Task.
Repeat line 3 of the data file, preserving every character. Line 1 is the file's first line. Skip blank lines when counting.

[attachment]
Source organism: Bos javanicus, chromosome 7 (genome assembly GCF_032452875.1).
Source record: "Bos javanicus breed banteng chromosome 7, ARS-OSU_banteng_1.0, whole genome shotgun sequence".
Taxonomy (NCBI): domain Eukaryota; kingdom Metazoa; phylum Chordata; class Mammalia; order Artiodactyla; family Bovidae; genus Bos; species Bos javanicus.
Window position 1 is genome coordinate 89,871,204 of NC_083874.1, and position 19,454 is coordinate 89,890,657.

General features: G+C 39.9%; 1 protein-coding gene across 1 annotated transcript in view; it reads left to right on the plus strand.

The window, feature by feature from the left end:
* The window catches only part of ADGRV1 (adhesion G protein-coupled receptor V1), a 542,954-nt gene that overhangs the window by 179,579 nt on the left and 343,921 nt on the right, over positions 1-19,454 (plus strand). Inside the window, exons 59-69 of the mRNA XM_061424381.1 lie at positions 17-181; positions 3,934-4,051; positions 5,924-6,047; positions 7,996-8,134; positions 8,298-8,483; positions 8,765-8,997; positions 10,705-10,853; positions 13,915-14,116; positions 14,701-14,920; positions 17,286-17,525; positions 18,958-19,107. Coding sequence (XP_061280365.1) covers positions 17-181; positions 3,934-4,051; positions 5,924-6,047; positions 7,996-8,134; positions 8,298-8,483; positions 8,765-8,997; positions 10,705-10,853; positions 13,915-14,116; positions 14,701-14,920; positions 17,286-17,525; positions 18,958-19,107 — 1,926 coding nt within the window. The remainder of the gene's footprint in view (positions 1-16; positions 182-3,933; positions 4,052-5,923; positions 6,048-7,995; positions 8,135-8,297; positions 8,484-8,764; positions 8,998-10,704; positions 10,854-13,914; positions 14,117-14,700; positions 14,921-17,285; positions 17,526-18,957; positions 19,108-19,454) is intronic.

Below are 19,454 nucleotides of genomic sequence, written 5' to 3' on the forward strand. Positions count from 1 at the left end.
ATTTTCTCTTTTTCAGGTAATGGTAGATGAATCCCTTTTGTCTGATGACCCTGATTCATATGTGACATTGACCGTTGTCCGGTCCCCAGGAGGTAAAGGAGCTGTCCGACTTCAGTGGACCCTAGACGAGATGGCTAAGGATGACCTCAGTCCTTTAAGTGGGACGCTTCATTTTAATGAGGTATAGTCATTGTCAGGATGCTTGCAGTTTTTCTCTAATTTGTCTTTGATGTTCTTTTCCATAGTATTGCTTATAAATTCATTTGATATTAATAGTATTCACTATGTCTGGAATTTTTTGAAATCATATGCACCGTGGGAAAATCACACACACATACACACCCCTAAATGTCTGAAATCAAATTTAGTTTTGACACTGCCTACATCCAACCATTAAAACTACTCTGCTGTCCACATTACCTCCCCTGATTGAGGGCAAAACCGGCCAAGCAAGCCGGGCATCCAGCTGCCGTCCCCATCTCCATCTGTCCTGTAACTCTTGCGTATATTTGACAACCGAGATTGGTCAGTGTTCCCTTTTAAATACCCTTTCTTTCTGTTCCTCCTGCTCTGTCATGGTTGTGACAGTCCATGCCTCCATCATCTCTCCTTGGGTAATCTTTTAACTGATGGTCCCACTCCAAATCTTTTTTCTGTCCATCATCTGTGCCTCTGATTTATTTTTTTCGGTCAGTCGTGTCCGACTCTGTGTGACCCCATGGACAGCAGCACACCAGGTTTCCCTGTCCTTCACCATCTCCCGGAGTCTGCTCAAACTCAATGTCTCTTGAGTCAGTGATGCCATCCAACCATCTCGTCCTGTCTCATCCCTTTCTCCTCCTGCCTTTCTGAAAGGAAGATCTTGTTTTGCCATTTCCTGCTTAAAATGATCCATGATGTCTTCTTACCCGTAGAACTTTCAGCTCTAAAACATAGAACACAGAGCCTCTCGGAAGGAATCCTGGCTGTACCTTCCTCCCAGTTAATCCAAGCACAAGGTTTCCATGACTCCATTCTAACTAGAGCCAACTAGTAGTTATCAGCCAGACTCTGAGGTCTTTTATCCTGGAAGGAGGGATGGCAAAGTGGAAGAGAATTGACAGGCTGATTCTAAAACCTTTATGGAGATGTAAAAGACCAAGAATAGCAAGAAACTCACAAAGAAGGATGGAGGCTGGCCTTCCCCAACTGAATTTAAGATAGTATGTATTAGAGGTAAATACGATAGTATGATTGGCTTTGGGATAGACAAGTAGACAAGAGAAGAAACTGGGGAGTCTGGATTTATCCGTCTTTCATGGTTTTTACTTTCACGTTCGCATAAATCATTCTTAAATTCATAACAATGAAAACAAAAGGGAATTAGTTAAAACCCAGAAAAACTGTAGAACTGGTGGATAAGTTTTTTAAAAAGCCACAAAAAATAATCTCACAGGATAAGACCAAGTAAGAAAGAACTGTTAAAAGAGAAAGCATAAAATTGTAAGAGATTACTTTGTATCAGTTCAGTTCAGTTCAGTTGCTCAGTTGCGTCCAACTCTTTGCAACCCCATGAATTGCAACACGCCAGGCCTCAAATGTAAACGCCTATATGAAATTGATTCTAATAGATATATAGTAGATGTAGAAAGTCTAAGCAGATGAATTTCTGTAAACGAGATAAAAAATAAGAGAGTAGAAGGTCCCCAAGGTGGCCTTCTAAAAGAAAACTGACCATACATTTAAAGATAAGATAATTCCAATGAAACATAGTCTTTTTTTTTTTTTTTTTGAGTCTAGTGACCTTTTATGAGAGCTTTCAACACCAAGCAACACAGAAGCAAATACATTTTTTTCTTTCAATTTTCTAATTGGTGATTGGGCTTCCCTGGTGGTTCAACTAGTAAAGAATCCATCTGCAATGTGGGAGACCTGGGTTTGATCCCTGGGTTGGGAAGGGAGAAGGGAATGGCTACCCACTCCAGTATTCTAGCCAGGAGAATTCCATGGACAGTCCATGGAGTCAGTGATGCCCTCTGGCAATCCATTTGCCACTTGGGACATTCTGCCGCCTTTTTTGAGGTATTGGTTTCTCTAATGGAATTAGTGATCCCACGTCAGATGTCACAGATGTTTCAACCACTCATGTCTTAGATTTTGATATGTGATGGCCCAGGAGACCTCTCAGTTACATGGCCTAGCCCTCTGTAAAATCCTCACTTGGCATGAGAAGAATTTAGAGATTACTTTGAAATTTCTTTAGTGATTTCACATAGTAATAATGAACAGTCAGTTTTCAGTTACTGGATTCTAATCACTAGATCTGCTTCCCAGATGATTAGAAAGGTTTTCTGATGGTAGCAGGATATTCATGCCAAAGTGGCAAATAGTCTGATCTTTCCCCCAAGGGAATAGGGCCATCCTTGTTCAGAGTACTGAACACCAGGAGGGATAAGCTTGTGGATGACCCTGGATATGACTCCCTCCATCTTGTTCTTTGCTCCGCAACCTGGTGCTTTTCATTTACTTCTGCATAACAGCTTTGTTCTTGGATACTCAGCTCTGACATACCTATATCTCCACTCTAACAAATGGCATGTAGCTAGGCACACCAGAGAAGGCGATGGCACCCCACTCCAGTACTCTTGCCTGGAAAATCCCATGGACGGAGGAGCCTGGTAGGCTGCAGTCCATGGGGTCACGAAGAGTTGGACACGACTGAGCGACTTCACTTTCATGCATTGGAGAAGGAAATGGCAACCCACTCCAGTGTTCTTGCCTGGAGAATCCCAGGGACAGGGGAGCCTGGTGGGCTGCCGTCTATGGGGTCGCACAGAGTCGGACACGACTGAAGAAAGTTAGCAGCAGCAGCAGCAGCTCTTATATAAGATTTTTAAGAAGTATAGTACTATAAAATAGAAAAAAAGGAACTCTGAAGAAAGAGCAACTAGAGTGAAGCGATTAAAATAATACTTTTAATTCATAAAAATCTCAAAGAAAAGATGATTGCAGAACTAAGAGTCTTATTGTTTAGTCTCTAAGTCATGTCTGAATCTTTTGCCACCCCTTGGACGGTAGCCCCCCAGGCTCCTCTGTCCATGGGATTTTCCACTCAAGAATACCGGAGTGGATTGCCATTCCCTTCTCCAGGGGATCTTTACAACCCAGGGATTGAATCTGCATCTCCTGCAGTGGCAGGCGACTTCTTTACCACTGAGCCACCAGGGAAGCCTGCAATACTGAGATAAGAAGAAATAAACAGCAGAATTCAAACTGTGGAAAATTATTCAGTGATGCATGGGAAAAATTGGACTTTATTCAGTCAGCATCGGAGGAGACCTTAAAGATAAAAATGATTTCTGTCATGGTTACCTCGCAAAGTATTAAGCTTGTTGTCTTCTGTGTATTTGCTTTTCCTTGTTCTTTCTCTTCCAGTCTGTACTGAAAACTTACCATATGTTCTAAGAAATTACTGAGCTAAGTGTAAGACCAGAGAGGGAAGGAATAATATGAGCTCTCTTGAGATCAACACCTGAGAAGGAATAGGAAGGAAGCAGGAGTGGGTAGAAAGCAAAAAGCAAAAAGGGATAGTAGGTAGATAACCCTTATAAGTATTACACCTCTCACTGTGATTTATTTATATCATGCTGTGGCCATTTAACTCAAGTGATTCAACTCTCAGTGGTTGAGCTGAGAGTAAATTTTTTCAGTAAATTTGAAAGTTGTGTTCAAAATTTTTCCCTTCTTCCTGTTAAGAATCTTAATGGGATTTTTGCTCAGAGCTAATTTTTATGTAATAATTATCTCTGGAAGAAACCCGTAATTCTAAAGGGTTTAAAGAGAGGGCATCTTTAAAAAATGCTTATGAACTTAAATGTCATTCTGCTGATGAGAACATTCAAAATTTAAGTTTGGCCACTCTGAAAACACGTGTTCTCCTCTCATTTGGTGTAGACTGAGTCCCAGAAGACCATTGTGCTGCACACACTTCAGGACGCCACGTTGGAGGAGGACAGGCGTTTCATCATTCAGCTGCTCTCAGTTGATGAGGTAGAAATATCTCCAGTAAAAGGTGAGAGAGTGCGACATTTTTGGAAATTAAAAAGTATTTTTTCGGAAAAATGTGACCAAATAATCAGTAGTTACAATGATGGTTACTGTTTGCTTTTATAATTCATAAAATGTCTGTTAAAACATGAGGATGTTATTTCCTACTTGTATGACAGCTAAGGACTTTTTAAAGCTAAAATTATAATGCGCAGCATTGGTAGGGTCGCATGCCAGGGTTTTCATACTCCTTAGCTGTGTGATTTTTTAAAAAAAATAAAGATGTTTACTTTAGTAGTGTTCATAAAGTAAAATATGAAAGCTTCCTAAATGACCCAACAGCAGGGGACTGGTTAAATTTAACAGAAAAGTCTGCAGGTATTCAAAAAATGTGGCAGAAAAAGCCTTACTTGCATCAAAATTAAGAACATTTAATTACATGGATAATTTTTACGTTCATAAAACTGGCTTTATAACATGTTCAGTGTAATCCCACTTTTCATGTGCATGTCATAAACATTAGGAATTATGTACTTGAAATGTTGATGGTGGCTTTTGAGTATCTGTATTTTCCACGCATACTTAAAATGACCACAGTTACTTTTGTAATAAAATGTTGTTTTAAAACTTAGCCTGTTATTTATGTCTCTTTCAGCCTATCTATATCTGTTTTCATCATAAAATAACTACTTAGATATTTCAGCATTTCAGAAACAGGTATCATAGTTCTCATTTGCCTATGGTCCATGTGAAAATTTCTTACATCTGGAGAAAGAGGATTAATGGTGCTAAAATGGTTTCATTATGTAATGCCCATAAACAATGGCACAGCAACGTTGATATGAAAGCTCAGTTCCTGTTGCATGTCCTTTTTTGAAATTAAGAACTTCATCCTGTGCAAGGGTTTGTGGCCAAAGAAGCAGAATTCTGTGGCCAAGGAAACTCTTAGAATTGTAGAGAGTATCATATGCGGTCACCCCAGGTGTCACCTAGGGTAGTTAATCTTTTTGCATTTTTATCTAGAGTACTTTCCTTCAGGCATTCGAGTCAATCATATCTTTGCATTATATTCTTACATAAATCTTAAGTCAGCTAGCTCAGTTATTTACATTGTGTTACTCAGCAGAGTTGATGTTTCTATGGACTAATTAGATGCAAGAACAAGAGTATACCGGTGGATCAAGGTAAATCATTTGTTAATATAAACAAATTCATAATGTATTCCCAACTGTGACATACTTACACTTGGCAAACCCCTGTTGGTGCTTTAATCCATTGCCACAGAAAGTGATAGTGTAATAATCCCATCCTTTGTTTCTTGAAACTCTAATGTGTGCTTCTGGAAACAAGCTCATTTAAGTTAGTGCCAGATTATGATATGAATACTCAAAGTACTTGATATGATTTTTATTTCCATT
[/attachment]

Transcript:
Taxonomy (NCBI): domain Eukaryota; kingdom Metazoa; phylum Chordata; class Mammalia; order Artiodactyla; family Bovidae; genus Bos; species Bos javanicus.